Tuesday, 23 September 2008

Will the Brazilian Police be Taking Note?

Three years on, and the inquest into the fatal police shooting of Brazilian, Jean Charles de Menezes, remains ongoing.

Today on the TV news we could watch judge, jury, lawyers and de Menezes’ family being shown around the underground passages of Stockwell tube station, re-enacting Jean Charles’ final movements, before he was shot at point blank range by anti-terrorist police officers.

Tragic as the whole incident is, I can’t help but at least commend the British judicial system in assuring that this horrific accidence is understood and the surveillance system that failed so horribly is brought to account. The question that lingers at the back of my mind is, whether the same level of insistence to come to the bottom of such a police error would be taking place, had this happened in Jean Charles’ native Brazil? A flicker through any of the cop-films coming out of Brazil, such as “Elite Squad”, and you get a picture of the extreme use of violence by the Brazilian police force, and their perceived immunity in the face of any misuse of power. I wonder what attention the inquest into de Menezes’ death is getting back in Brazil and whether or not the Brazilian police are taking notice...

Monday, 22 September 2008

Anti-Americanism Alive and Well in Latin America

An e-mail in my inbox asked me to part with a few hours of my time last Wednesday, standing outside in the Autumn cold and picketing the US embassy here in London. US ambassadors to Bolivia and Venezuela were in the space of a couple of days sent packing amidst accusations of fomenting regional violence in Bolivia and plotting to overthrow Chávez. According to the protesters:

US President George W Bush has made it his top priority to overthrow the new left-wing governments in Venezuela, Bolivia, Ecuador and others before he leaves office at the end of the year (www.handsoffvenezuela.org)

Whilst I have no doubt that the US would shed no tears if either Evo Morales or Hugo Chávez were finally toppled, the recent expulsions of the respective US ambassadors has far more to do with Morales' and Chávez's populist support to a large extent consolidated by their anti-US positions.

With Russian battleships on course for Venezuelan waters for joint exercises, US may indeed have cause for concern regarding Chávez's strategic alliances - "Russian navy sails to Venezuela." Is this yet more evidence of yesteryear's Cold War battle lines being redrawn as Russia strengthens its ties in and increases its presence in Latin America - just as it did in Cuba in the 1960s? And then there are continuing anti-democratic measures taken by Chávez; the most recent being the expelling of human rights activists after having accused Chávez's government of "openly endors[ing] acts of discrimination" - "Venezuela expels two human rights activist" But are these legitimate causes for concern enough for the US to reattempt its misguided foray into overthrowing democratically elected leaders?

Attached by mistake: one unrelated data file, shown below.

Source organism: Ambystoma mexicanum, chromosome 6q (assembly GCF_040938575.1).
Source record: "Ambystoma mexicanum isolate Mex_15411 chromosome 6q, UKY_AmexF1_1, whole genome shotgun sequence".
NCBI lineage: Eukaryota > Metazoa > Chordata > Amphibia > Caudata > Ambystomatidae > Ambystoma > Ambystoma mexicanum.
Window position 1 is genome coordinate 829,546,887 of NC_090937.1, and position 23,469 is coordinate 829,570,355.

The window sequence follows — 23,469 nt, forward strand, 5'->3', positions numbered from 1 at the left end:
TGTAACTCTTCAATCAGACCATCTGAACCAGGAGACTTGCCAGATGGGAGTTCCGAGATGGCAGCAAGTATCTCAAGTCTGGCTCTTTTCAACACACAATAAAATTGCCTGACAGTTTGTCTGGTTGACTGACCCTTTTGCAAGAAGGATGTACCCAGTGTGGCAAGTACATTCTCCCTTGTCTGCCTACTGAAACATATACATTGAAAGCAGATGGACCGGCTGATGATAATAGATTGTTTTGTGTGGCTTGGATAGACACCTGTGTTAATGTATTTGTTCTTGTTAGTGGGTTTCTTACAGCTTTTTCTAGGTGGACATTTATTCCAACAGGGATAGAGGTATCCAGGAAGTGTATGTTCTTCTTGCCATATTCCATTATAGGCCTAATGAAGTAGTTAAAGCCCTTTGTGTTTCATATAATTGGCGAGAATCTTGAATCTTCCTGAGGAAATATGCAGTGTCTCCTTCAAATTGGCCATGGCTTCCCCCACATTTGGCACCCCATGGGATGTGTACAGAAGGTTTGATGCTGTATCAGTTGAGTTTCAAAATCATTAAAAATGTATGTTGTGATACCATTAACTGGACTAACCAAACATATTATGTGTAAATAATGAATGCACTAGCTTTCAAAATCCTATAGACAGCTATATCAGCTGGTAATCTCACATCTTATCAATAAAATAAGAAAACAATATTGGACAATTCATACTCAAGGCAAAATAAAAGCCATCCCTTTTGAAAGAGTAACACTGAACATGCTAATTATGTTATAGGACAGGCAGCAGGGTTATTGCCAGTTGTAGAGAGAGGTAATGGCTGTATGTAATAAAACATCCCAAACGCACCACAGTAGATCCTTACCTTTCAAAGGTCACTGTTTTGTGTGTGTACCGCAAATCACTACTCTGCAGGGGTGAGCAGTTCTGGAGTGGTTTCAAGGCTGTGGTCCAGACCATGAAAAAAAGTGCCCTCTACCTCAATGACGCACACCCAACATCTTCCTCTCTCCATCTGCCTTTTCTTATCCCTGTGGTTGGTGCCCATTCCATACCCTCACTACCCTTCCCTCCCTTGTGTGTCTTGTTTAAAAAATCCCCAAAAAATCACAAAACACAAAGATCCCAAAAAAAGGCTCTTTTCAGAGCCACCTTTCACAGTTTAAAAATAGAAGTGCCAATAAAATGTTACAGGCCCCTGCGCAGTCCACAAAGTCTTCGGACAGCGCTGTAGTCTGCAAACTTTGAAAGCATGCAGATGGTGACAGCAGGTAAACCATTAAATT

And what does the US gain from further destabilising Bolivia? Aside from the issue of Morales' government not doing enough to cut down on coca production, there is very little his government can be accused of that directly goes against US interests. The US has little interest in Bolivian gas reserves and their recent nationalisation. And surely they must realise that the toppling of a President that only weeks was strengthened his mandate with 67% of the popular vote in the recall referendum.
The history of US interventionism etched into the Latin American psyche, the extent to which it imbues populist rhetoric, ultimately renders the need for sound reasoning behind these anti-US conspiracies completely unnecessary. Even with George Bush at the helm, this mode of politics should not play a central role in any Latin American nations' foreign policy. Yes, the USA is by no means the 'Good Neighbour' it had once set itself up to be. But far more stands to be lost in the long-term by doing your utmost to strain relations with USA, merely for the purpose of short-term populist/nationalist gains.
This is not to say that the US are wholeheartedly innocent either. Failing to show strong enough support for the democratically-elected leaders of both countries is seen as a green light for opposition movements in Venezuela and Bolivia to challenge their Presidents in any way they see fit - as was the case with the failed coup in Venezuela in 2002 and with the violence in Bolivia right now.
Needless to say I did not spend last Wednesday afternoon picketing the US embassy.